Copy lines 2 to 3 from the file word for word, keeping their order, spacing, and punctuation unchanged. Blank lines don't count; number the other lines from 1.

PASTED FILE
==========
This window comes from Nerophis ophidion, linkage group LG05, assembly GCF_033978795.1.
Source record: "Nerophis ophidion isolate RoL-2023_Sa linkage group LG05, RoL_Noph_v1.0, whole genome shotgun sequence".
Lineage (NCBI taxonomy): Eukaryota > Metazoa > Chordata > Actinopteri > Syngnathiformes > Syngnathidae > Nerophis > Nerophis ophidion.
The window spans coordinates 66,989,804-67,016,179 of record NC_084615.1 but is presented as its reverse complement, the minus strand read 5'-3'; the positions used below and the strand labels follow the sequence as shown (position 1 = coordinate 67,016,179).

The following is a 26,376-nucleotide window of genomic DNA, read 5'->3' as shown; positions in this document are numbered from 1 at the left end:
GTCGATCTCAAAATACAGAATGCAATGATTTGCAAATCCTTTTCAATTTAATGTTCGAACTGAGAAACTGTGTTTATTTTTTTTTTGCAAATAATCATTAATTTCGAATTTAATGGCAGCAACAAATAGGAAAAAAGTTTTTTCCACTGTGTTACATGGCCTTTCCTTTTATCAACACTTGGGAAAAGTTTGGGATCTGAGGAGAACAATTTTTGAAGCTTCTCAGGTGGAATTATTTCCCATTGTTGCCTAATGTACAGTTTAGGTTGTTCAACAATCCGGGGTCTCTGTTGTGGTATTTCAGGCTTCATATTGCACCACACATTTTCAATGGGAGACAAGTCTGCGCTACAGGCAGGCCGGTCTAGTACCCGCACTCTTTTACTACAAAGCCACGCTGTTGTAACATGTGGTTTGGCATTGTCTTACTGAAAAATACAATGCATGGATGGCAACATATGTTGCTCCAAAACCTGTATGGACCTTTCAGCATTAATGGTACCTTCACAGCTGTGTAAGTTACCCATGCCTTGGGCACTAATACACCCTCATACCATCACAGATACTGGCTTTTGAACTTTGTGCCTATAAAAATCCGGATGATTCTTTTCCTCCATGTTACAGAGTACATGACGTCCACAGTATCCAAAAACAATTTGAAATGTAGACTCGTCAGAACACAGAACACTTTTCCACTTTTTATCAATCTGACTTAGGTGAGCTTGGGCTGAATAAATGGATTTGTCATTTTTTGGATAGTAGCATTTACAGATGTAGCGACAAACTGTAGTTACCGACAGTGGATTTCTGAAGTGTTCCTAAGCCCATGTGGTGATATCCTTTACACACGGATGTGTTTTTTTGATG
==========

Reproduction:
Source record: "Nerophis ophidion isolate RoL-2023_Sa linkage group LG05, RoL_Noph_v1.0, whole genome shotgun sequence".
Lineage (NCBI taxonomy): Eukaryota > Metazoa > Chordata > Actinopteri > Syngnathiformes > Syngnathidae > Nerophis > Nerophis ophidion.